Penn State University Milton S. Hershey Medical Center Hershey, PA
Award: Presidential Poster Award
Rachel V. White, DO1, Roland Y. Lee, MD2, Benjamin J. Shin, MD2, James H. Birkholz, MD2; 1Penn State University Milton S. Hershey Medical Center, Hershey, PA; 2Penn State Health Milton S. Hershey Medical Center, Hershey, PA
Introduction: An esophagopleural fistula (EPF) is defined by an abnormal connection between the esophagus and pleural space. The most common etiologies include prior pneumonectomy, esophageal foreign body, and sequelae related to malignancies of the esophagus, lung, and mediastinum. Ingested substances can extend into the mediastinal or pleural spaces with resultant local or systemic inflammatory responses.
Methods: We present a case report of a 50-year-old male with hepatitis C and alcoholic cirrhosis who developed iatrogenic EPF in the setting of multiple endoscopies and Minnesota tube placement for refractory variceal hemorrhage. The patient was repeatedly hospitalized for recurrent variceal hemorrhages, necessitating repeated esophageal banding and ultimately Minnesota tube placement prior to a planned TIPS. His postoperative hospital course was complicated by acute hypoxic respiratory failure and empyema, requiring intubation and thoracostomy tube placement. Pleural fluid cultures grew E. faecium and C. albicans.
A water soluble esophagram demonstrated an esophageal leak with contrast seen extending into the left pleural space (Fig. 1A). Subsequent unenhanced thoracoabdominal CT confirmed the presence of an EPF (Fig. 1B). Endoscopic evaluation revealed the presence of food debris at the esophageal defect. This was treated with lavage, debridement, and placement of dual esophageal stents. An enteric tube was placed for tube feeds. Inspection of the pleural drainage catheter several days later revealed the presence of tube feeds. Subsequent endoscopy showed proximal migration of the esophageal stents, necessitating stent removal, endoscopic suturing (Fig. 2B), and the placement of a nasojejunal feeding tube. Despite these interventions, the esophageal leak persisted (Fig. 3B), and another endoscopic stent exchange was required. The patient then improved clinically and was subsequently discharged. At three month follow up, imaging demonstrated resolution of the EPF and the patient underwent stent removal. Discussion: To our knowledge, this is the first case of EPF secondary to Minnesota tube placement. Our case report highlights that EPF can be a potential complication of Minnesota tube placement for treatment of variceal bleeding. Respiratory failure or infection following Minnesota tube placement should raise suspicion for EPF and merits investigation with contrast esophagram or CT.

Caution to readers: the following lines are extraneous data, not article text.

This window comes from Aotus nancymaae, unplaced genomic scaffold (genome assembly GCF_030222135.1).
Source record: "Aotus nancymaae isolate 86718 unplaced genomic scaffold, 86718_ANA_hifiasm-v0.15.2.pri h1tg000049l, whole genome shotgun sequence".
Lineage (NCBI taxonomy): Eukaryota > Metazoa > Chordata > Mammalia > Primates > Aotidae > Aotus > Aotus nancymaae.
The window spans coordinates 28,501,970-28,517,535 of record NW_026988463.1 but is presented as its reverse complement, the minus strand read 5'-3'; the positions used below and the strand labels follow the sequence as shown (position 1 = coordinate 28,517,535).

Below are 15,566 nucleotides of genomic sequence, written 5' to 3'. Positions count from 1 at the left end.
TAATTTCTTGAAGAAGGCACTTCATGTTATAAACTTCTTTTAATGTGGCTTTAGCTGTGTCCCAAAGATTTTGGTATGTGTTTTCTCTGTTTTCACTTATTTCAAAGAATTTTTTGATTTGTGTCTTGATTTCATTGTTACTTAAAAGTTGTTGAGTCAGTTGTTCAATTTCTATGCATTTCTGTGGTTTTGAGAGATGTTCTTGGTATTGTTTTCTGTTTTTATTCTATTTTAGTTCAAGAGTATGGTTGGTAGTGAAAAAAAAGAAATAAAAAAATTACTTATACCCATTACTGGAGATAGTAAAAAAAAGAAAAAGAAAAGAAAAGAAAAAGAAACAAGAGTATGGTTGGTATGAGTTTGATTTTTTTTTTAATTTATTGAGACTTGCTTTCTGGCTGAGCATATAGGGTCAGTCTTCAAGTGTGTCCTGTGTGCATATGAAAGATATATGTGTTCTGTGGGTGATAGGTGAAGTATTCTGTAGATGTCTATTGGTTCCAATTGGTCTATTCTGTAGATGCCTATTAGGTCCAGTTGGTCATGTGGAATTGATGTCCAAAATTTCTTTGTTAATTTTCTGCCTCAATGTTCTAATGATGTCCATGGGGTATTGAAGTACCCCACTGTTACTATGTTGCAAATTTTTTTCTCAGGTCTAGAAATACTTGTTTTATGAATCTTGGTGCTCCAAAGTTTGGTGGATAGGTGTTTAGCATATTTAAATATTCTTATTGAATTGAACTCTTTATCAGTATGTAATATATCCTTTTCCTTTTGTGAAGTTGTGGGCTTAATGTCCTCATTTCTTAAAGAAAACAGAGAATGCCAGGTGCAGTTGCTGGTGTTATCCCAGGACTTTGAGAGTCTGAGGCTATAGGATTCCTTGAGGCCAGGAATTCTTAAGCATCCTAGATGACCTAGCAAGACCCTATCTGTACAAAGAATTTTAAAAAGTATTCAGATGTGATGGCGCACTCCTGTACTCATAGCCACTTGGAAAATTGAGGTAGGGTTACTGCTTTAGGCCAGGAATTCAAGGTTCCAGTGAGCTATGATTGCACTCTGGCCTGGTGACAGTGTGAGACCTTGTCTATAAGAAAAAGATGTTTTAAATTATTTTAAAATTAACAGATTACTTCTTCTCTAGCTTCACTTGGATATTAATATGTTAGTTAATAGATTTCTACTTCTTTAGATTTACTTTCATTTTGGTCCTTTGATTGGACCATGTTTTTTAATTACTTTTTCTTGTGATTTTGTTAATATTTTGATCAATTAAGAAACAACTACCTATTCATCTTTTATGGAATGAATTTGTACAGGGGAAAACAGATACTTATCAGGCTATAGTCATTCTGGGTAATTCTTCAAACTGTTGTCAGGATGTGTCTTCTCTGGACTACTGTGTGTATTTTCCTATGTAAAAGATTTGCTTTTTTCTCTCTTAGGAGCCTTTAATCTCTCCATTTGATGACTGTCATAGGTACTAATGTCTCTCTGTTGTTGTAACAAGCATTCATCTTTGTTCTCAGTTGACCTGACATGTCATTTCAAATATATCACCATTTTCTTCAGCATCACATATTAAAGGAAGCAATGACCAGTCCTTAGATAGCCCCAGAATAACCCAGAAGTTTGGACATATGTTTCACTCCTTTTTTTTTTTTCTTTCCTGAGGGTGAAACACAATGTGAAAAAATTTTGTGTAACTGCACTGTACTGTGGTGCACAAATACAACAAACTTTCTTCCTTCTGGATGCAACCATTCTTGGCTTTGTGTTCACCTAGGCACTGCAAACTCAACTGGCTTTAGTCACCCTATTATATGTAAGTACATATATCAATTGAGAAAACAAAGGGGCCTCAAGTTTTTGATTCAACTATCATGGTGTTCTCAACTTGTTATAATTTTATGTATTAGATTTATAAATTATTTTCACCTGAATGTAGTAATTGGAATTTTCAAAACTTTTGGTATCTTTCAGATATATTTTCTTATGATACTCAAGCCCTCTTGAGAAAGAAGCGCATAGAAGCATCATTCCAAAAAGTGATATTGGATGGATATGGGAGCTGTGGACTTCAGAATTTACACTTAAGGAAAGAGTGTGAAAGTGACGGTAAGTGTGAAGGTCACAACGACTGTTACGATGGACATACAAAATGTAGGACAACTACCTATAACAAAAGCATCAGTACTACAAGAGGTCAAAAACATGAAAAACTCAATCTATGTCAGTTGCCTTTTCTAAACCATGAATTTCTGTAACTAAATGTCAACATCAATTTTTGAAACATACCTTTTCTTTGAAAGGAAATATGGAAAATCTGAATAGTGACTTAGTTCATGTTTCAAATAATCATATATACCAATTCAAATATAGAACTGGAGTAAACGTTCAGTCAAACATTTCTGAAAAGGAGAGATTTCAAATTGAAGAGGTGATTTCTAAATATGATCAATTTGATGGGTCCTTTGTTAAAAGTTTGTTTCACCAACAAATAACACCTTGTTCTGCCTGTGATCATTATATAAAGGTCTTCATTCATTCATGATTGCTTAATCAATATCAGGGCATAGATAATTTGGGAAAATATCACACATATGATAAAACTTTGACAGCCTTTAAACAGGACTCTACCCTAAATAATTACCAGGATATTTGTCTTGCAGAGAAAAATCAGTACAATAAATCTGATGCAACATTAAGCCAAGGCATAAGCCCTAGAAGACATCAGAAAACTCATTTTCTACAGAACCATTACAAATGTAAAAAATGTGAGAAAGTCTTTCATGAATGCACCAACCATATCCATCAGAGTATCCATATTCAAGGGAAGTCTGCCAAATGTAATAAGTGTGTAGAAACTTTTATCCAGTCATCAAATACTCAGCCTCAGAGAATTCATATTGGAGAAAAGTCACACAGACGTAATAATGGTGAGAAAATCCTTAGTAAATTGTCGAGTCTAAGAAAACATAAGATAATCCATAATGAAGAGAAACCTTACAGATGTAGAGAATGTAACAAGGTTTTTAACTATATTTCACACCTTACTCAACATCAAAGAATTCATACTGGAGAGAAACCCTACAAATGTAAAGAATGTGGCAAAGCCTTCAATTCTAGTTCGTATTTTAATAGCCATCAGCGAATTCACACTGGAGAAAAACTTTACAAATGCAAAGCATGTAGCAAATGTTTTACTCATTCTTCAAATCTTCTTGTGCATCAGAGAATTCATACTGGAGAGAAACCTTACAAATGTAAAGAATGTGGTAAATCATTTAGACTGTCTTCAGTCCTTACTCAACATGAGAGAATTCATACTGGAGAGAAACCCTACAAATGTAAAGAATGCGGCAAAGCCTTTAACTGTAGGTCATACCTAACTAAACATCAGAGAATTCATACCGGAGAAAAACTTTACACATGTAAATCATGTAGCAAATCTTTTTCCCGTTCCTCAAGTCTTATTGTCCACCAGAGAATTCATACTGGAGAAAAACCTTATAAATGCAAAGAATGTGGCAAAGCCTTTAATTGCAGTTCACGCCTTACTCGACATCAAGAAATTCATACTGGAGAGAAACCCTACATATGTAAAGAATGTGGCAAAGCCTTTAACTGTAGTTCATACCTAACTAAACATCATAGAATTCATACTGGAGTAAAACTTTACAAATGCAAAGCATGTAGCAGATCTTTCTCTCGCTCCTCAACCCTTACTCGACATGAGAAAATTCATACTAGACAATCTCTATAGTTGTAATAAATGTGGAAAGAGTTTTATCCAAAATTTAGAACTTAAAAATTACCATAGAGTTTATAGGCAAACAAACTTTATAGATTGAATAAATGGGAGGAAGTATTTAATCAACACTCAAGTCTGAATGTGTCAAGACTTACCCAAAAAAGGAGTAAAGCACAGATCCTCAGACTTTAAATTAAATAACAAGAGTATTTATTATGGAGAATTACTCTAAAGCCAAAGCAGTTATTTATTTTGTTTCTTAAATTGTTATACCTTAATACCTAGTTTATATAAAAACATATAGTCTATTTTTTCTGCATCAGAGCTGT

Figure 1. Initial imaging performed at our institution. (A) Water soluble constrast esophagram demonstrating a distal esophageal defect with contrast extending into the left pleural space (dashed white arrows). The esophagus proximal to the fistula is opacified by contrast (solid white line). (B) Unenhanced thoracoabdominal CT demonstrates an esophagopleural fistula (solid white arrow) with abundant spillage of oral contrast into the left pleural space (dashed white arrows).
Figure 2. Endoscopic images demonstrating (A) initial discovery of the thoracostomy tube (yellow arrow) visualized through fistula and (B) subsequent closure after endoscopic suture (white arrow) placement.
Figure 3. (A) Portable AP frontal chest radiograph demonstrates the presence of a metallic stent overlying the distal esophagus (arrows). Note also the presence of a percutaneous left basilar pleural drain, TIPS catheter over the right upper abdominal quadrant, and a large-bore left thoracostomy tube. (B) Water soluble esophagram demonstrating persistent continuity between the distal, stented esophagus (solid white arrow) and the left pleural cavity (dashed white arrow).
Disclosures: Rachel White indicated no relevant financial relationships. Roland Lee indicated no relevant financial relationships. Benjamin Shin indicated no relevant financial relationships. James Birkholz indicated no relevant financial relationships.